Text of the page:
Novel energy sources

Electric propulsion was first introduced into the market of self-sustaining sailplanes in 2014. EASA subsequently certified the first ever fully electric general aviation aircraft during 2020 in the form of the Pipistrel Velis Electro. The aircraft is equipped with a battery-based energy storage system coupled with an electro-motor for propulsion that provides 57.6 kW of power. When charged on the basis of renewable energy sources, this allows for a zero emissions flying time of about 55 minutes. With no audible engine noise, it can be up to 10 decibels quieter than an equivalent Pipistrel piston-engine aircraft when measured according to the noise standard of ICAO Annex 16, Chapter 10, which is perceived by people as 50% quieter. The market response to the aircraft has been positive, with Pipistrel planning to increase production capacity to 120 Velis Electro aircraft per year in 2022.

Due to the enhanced noise and emissions performance and limited range, battery-powered electric aircraft have been identified as optimal for pilot training in the vicinity of airfields. They are already being used by Approved Training Organisations in various European States where a new generation of pilots are learning to fly in an electric aircraft. The transition has been incentivised through the use of solar panels on aircraft hangars with battery storage systems and chargers that can be used to support all electric vehicle activities at an airfield. Reductions in operational costs of around 30% have also been achieved through the reduced time needed to warm up the propulsion unit and perform pre-flight checks, leading to more actual flight time.

Battery-powered electric aircraft

Additional projects are being taken forward by Heart Aerospace for Finnair in the form of a 19-seat regional electric turboprop and Eviation for DHL who expect to deliver an ‘eCargo’ aircraft in 2024. Hybrid aircraft configurations are also being developed, such as the Tecnam P2010 H3PS. Continuing technical challenges linked to battery technology include the need for increased energy density to reduce weight and increase flight time duration in order to expand the operational uses of electric aircraft.

The use of hydrogen as an aircraft fuel or energy source has previously been shown to be technically feasible, with one engine on a Tupolev Tu-155 modified to run on hydrogen in the 1980s. The price and availability of hydrogen within the aviation system, as well as the complexity of on-board storage have until recently made this architecture unattractive when compared to use of kerosene-based fuels. The increased focus on CO2 emissions, coupled with the greater availability of renewable energy sources that permit the production of “green hydrogen” have rekindled interest in this potential alternative. The Airbus ZEROe initiative is aiming to develop a zero CO2 emission commercial aircraft that will enter into service by 2035.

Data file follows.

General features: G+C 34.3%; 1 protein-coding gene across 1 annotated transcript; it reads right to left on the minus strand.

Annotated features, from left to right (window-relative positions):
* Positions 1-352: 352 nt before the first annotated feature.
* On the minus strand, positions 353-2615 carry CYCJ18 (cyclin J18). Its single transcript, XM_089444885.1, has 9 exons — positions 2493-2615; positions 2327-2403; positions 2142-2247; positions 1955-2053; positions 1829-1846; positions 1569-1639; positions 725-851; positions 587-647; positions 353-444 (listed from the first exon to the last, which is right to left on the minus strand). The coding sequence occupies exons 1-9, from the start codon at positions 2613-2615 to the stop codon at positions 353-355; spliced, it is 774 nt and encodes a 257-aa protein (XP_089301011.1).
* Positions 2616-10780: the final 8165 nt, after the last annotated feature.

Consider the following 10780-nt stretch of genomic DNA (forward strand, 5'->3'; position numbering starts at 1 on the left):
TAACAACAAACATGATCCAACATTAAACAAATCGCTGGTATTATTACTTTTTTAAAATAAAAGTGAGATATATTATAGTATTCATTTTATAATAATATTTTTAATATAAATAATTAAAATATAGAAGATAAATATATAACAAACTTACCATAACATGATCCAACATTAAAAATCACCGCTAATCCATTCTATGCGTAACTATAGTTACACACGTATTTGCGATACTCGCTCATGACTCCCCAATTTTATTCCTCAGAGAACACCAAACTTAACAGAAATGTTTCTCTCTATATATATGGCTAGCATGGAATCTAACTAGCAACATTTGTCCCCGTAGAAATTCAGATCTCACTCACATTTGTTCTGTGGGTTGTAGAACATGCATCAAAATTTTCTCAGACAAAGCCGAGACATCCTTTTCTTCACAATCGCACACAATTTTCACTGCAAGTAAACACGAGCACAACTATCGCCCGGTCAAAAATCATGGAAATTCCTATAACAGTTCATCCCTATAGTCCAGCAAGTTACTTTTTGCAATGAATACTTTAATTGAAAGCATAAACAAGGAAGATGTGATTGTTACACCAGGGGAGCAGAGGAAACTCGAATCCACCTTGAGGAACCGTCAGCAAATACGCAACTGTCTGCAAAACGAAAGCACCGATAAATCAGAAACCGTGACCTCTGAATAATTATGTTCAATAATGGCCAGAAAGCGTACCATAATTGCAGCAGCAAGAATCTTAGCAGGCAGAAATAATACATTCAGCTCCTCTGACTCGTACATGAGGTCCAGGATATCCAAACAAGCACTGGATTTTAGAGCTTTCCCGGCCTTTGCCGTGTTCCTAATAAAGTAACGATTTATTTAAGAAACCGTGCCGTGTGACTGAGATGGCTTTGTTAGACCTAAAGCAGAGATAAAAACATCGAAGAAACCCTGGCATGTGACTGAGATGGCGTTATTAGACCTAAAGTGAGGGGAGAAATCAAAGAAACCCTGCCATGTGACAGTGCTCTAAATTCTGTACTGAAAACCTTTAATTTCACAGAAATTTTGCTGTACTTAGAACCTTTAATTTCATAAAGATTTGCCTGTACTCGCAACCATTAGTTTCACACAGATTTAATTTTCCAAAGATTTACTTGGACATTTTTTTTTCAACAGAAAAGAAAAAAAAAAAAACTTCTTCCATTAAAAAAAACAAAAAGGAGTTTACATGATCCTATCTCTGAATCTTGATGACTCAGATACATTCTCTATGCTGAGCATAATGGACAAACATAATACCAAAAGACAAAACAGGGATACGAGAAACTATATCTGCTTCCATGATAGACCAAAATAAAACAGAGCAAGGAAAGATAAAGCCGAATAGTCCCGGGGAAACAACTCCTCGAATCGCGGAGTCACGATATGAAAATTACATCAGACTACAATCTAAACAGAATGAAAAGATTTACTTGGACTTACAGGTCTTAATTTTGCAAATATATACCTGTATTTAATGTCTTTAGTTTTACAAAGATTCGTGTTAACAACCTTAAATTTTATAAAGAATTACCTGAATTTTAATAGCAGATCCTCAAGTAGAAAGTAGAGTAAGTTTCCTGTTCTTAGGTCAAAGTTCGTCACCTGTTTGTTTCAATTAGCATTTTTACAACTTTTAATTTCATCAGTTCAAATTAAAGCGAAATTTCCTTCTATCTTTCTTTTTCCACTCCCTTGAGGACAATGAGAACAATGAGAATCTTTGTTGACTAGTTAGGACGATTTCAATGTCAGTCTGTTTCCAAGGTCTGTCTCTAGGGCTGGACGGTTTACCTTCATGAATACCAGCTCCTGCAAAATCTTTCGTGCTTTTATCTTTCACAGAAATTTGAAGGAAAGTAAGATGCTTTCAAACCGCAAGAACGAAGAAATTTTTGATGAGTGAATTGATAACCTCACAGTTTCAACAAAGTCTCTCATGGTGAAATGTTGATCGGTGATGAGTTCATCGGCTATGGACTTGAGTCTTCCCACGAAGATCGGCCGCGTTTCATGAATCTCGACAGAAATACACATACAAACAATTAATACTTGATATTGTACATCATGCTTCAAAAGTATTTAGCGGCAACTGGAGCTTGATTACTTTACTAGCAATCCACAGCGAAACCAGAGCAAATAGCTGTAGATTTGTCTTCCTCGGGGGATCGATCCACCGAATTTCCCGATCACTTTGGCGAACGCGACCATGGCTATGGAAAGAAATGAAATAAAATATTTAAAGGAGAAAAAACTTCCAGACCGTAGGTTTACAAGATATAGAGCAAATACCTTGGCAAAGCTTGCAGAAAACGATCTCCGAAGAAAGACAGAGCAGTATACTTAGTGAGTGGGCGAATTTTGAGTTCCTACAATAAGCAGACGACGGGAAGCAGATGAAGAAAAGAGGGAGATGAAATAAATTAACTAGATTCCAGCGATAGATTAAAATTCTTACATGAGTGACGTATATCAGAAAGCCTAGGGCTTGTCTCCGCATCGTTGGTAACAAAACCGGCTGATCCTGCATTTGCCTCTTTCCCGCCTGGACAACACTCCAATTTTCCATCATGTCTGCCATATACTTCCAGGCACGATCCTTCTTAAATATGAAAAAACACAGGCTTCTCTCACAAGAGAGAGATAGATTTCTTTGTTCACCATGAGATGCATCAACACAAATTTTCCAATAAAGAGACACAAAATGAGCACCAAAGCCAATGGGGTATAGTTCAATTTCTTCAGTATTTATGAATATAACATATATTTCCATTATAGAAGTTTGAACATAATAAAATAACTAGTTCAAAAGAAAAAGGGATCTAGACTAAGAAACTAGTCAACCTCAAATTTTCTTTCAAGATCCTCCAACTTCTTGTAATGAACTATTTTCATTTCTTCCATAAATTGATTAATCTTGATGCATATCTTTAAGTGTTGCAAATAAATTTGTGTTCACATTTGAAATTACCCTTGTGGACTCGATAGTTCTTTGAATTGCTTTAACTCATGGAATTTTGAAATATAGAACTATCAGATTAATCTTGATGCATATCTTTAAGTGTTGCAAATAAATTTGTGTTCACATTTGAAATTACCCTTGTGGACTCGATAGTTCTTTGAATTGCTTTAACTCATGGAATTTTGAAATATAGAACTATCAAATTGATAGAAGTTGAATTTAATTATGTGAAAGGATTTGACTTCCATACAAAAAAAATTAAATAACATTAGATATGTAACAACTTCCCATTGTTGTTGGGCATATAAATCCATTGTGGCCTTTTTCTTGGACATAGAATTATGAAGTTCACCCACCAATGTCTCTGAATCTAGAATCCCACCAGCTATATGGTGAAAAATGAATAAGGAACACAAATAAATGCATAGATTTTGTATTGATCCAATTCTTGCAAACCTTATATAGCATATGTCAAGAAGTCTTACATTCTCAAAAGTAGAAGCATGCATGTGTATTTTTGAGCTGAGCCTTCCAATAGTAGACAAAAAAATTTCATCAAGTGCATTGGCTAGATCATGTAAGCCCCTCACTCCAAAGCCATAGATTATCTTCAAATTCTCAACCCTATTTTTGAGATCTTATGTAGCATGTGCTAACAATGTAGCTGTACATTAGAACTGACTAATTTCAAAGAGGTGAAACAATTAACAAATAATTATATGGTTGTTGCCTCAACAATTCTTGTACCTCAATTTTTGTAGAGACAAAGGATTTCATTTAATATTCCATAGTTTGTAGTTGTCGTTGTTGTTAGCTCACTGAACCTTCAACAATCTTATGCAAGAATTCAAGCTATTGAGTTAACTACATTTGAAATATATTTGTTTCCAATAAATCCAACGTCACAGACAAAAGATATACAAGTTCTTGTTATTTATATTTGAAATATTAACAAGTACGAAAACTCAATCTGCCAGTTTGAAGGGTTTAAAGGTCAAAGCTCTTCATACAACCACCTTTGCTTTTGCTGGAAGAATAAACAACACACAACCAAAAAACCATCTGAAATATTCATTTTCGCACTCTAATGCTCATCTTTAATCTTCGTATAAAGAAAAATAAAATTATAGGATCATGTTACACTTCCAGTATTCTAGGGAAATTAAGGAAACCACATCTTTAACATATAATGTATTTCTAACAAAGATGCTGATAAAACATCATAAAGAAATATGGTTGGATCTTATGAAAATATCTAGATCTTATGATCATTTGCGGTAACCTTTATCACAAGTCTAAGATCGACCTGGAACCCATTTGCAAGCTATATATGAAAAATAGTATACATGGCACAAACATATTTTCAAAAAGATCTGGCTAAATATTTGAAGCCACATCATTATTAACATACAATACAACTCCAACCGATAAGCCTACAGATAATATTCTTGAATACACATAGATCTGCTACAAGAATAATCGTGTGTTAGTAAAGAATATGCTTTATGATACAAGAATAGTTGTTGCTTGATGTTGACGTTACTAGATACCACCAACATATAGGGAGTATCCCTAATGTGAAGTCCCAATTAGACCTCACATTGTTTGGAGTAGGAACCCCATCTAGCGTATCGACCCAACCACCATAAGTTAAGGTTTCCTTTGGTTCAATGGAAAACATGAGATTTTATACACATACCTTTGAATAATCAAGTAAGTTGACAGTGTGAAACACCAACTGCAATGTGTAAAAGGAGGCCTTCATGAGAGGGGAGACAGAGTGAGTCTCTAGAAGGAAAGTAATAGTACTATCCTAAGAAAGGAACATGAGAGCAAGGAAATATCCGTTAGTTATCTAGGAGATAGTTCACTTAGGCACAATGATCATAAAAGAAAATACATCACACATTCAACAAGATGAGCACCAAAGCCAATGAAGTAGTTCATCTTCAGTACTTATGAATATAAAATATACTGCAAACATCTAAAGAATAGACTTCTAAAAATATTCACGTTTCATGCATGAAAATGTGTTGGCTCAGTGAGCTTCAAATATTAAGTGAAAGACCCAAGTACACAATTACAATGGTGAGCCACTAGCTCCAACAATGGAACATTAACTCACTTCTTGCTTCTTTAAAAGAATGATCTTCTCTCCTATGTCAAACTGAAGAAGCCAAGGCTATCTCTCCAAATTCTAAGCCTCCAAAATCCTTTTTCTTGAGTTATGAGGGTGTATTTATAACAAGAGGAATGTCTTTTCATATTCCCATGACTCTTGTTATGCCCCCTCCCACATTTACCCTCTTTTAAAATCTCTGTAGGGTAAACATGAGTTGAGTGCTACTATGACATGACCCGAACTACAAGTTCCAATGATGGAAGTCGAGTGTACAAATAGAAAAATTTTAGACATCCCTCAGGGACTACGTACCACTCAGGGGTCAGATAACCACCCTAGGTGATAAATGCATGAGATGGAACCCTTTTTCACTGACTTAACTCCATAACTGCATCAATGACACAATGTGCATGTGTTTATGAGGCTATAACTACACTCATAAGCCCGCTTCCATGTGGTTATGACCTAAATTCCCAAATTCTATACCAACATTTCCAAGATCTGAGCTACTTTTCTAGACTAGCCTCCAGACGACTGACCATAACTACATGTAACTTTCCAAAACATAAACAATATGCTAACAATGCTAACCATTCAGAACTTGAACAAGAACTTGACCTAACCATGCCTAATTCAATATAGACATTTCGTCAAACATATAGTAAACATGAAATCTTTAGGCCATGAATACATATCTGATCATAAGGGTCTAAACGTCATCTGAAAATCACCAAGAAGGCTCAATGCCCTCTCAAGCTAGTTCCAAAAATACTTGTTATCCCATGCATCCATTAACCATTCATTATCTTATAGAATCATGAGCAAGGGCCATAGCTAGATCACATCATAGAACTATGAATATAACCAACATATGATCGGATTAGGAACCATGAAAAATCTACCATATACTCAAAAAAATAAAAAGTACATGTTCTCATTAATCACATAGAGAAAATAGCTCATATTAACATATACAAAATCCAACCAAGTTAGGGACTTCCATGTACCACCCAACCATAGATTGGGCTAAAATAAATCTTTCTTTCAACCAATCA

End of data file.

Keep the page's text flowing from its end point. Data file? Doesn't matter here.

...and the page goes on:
Hydrogen can be used in conjunction with fuel cells to produce electricity to power electric motors, or through combustion in a gas turbine engine, similar to kerosene, to provide mechanical energy. When used within fuel cells the only emission is water, whereas hydrogen powered gas turbines generate combusted emissions, including water and NOX. In both cases the water vapour emissions are markedly higher than those from kerosene. However, particulate matter emissions are considered to be zero, and hence the formation of persistent contrail-induced cirrus is likely to be less pronounced. The latest estimates suggest that hydrogen used in conjunction with fuel cells could reduce the climate impact in flight by 75 to 90 percent, and when used for combustion the reduction could be 50 to 75 percent [20] [21] . However, further research is needed in this area to fully understand the emissions reduction that could be achieved and the associated impacts.

Some early hydrogen powered prototypes are being developed, such as APUS i-2, H2FLY’s HY4 and ZeroAvia’s retrofitted Piper M-class. However, technical challenges remain. While the higher energy density of hydrogen would allow for a significant reduction in required fuel mass, the volume of hydrogen would need to be four times more compared to kerosene for the same amount of energy, even when stored in liquid form at -253⁰C.

In order to address these challenges, one of the three pillars within the Clean Aviation research initiative is hydrogen and is focused on developing the associated technology and regulatory requirements.

Hydrogen-powered aircraft